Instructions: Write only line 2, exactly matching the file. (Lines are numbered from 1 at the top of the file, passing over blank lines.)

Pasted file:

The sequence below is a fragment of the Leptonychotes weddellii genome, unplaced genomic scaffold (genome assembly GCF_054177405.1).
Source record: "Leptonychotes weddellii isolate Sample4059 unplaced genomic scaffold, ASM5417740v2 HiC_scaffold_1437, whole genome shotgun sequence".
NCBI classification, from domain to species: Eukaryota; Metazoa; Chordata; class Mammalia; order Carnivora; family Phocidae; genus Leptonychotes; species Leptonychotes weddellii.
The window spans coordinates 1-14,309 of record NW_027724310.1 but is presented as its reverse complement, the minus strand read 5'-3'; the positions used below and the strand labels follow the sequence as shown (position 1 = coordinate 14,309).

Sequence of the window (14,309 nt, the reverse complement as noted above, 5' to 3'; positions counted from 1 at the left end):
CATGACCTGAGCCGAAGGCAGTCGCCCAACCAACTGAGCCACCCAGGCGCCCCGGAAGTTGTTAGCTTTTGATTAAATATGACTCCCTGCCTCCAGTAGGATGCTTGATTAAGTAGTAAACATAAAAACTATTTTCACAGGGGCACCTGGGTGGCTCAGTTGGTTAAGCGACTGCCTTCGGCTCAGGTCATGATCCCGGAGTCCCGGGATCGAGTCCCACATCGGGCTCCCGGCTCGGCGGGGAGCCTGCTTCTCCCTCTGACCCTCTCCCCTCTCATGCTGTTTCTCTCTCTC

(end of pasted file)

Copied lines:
Source record: "Leptonychotes weddellii isolate Sample4059 unplaced genomic scaffold, ASM5417740v2 HiC_scaffold_1437, whole genome shotgun sequence".